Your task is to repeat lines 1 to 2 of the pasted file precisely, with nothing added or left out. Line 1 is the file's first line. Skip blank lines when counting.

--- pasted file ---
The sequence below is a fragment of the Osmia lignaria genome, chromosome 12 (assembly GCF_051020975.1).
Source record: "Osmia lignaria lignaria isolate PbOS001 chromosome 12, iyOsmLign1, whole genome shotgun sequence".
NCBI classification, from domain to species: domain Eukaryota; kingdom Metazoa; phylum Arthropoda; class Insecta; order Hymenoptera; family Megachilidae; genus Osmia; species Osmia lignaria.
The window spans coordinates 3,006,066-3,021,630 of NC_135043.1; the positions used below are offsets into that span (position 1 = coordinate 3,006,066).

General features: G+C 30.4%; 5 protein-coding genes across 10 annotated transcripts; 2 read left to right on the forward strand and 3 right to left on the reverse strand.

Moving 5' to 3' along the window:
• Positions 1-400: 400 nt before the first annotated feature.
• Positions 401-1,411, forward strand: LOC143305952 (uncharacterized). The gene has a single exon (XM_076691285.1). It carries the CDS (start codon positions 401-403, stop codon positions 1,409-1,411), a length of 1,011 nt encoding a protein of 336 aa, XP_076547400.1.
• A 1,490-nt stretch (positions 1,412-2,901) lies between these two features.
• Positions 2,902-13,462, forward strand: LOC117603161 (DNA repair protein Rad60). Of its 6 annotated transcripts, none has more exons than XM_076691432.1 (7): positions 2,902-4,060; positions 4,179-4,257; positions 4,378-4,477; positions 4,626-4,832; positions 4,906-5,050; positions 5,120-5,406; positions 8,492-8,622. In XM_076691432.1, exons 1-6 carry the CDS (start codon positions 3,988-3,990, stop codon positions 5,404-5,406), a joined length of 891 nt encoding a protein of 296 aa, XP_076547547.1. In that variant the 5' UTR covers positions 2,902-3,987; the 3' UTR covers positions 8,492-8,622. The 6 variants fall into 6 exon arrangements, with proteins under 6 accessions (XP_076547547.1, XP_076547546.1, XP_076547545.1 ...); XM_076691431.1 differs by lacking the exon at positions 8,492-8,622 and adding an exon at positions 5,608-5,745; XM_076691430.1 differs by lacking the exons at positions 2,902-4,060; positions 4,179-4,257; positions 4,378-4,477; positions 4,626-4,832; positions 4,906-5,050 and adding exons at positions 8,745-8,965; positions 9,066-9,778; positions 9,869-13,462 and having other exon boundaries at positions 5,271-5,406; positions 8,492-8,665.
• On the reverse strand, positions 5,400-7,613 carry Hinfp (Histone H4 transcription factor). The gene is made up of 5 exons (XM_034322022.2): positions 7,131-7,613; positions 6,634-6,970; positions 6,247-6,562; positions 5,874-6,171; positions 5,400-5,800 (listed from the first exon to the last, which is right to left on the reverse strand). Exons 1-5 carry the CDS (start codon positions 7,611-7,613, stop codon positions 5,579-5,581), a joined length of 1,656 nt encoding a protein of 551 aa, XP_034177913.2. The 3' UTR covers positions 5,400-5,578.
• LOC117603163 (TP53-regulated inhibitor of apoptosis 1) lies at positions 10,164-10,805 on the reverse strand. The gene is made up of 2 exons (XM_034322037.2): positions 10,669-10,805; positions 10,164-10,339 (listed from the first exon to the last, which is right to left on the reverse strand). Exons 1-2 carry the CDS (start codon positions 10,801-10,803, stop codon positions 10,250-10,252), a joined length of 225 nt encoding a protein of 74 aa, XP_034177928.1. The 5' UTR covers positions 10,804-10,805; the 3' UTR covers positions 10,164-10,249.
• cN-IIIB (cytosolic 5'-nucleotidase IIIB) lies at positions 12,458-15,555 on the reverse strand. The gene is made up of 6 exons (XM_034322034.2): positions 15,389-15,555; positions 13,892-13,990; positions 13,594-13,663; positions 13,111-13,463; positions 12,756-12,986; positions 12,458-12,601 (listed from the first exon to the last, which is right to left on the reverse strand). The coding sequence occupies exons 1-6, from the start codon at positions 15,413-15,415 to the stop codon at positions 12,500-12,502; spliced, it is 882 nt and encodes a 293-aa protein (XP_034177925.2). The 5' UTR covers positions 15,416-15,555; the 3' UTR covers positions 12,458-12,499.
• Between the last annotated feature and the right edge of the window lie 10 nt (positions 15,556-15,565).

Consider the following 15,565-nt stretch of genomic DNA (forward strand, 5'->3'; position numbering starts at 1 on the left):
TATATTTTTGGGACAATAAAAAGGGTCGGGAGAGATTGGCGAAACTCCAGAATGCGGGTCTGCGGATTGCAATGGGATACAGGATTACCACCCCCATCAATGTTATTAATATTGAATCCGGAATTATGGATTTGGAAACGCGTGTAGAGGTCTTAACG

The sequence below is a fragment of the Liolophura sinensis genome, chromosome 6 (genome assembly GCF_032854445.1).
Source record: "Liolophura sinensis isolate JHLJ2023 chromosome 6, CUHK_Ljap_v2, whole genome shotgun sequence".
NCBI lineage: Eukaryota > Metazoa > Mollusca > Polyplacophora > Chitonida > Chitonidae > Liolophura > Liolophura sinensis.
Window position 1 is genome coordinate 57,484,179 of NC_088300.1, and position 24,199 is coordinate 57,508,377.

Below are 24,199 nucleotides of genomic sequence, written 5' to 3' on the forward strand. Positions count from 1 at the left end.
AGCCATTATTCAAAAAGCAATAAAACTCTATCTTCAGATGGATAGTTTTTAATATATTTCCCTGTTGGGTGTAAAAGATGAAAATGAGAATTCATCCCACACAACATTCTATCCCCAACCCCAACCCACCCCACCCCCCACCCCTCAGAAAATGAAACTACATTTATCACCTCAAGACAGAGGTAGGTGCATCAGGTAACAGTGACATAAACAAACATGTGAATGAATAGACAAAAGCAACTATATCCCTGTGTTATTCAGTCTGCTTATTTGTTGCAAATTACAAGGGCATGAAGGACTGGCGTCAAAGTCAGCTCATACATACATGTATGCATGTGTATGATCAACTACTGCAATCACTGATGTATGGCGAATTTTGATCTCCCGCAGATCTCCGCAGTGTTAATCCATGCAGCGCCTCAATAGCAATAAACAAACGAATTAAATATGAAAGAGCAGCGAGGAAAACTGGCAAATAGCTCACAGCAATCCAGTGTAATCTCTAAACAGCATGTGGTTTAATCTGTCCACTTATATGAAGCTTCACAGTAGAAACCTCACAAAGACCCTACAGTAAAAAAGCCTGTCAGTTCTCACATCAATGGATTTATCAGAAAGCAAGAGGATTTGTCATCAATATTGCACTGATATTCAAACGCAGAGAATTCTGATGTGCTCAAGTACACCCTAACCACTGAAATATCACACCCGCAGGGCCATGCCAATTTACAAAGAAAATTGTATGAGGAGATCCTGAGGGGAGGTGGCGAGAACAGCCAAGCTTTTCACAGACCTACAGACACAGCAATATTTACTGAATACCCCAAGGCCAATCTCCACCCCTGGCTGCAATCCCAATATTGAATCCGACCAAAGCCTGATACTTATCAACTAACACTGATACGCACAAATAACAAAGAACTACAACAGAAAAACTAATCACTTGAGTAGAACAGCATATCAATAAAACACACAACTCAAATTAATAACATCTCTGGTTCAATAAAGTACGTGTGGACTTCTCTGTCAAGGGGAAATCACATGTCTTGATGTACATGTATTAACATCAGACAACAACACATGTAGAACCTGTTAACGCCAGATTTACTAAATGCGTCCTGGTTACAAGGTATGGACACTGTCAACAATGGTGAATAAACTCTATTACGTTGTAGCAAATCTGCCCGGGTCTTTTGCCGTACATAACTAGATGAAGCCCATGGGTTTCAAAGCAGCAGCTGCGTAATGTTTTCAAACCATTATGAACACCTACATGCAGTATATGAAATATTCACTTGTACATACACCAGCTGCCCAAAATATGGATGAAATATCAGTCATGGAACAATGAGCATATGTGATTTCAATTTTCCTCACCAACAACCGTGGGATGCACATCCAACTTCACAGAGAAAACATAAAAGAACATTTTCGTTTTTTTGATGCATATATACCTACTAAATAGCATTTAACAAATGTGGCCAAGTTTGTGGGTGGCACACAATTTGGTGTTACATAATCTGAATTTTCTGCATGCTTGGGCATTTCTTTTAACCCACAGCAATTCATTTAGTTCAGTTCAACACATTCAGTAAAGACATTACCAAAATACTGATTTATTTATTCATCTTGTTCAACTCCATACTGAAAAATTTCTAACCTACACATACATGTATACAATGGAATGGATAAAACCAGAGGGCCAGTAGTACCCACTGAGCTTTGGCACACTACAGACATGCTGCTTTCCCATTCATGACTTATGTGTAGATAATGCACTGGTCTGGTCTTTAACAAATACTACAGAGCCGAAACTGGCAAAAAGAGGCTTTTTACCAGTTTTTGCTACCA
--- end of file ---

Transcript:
The sequence below is a fragment of the Osmia lignaria genome, chromosome 12 (assembly GCF_051020975.1).
Source record: "Osmia lignaria lignaria isolate PbOS001 chromosome 12, iyOsmLign1, whole genome shotgun sequence".